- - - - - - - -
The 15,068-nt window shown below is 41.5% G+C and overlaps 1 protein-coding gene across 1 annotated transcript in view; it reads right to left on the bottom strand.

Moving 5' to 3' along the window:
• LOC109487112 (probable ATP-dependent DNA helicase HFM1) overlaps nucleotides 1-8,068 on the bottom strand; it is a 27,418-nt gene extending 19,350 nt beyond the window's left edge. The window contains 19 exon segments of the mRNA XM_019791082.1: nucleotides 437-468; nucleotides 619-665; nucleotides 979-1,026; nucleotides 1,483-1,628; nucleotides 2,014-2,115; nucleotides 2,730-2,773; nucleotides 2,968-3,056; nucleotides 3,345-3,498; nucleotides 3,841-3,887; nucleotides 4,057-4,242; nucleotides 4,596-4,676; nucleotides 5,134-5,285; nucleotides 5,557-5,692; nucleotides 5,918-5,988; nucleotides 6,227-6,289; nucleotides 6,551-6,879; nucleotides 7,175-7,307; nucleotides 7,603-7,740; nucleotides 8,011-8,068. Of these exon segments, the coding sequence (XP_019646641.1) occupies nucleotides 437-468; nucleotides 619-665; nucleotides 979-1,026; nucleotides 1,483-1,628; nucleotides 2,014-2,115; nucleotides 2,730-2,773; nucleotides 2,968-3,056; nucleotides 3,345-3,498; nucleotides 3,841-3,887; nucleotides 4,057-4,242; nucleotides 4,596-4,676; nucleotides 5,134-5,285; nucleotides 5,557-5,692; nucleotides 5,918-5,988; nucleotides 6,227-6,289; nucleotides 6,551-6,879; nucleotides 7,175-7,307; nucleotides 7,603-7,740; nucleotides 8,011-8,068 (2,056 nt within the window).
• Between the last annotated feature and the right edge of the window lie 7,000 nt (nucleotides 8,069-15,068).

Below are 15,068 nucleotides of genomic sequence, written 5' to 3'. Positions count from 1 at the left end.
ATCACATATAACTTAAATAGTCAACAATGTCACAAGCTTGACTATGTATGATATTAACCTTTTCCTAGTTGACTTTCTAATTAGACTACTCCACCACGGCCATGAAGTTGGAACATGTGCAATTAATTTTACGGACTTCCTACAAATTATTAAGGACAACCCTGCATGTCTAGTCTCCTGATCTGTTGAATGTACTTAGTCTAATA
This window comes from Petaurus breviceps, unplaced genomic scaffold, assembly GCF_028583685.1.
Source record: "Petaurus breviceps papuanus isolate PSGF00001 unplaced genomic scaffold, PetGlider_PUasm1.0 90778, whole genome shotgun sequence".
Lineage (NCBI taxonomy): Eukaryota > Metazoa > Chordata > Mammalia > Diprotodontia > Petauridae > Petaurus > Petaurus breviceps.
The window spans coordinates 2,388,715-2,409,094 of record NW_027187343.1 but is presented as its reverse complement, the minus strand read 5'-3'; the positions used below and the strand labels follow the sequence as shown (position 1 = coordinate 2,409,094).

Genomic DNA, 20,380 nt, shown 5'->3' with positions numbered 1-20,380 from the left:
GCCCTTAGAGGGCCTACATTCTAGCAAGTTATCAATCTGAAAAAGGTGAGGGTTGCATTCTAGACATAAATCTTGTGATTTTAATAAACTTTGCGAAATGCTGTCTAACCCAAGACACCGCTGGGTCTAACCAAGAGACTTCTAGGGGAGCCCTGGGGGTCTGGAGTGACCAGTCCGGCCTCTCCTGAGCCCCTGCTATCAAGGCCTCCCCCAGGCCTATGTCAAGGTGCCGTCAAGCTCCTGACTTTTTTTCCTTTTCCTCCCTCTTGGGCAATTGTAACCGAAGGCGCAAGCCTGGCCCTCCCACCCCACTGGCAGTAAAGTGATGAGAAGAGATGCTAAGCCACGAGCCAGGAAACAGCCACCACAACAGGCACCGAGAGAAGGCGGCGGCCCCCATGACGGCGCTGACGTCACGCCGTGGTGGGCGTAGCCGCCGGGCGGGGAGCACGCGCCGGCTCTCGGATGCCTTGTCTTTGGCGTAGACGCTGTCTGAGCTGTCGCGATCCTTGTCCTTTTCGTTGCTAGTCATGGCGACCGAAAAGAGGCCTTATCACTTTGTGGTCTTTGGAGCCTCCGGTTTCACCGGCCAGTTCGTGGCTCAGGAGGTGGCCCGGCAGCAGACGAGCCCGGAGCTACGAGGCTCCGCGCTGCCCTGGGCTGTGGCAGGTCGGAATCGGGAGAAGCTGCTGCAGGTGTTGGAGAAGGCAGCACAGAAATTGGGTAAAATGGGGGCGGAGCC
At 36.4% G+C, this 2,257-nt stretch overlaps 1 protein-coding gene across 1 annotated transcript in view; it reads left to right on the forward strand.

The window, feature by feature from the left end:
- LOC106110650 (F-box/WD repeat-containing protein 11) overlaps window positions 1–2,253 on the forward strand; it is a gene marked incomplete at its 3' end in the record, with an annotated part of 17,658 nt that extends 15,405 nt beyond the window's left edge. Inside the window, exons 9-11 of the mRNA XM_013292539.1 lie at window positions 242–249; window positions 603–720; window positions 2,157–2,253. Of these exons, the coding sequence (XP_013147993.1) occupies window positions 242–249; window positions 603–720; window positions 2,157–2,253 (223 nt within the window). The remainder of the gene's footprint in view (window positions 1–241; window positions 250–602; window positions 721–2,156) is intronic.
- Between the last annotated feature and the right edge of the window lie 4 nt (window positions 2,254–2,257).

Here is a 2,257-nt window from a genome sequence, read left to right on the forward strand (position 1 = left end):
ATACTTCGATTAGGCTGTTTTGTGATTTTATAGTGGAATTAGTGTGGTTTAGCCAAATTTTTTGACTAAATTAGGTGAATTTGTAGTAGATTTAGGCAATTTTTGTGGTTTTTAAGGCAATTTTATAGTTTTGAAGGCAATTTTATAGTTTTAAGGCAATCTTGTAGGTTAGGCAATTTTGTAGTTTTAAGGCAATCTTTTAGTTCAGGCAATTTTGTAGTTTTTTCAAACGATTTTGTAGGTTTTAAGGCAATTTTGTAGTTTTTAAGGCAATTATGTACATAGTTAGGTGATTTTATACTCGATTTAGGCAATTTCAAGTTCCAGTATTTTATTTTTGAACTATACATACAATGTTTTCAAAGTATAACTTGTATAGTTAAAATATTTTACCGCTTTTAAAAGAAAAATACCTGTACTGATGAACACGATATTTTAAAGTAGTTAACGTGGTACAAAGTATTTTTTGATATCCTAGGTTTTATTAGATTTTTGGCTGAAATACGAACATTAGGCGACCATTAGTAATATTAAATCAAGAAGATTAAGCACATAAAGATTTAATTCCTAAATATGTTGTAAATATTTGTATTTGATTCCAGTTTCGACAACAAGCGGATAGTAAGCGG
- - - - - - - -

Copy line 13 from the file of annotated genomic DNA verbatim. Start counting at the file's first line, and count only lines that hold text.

At 36.4% G+C, this 2,257-nt stretch overlaps 1 protein-coding gene across 1 annotated transcript in view; it reads left to right on the forward strand.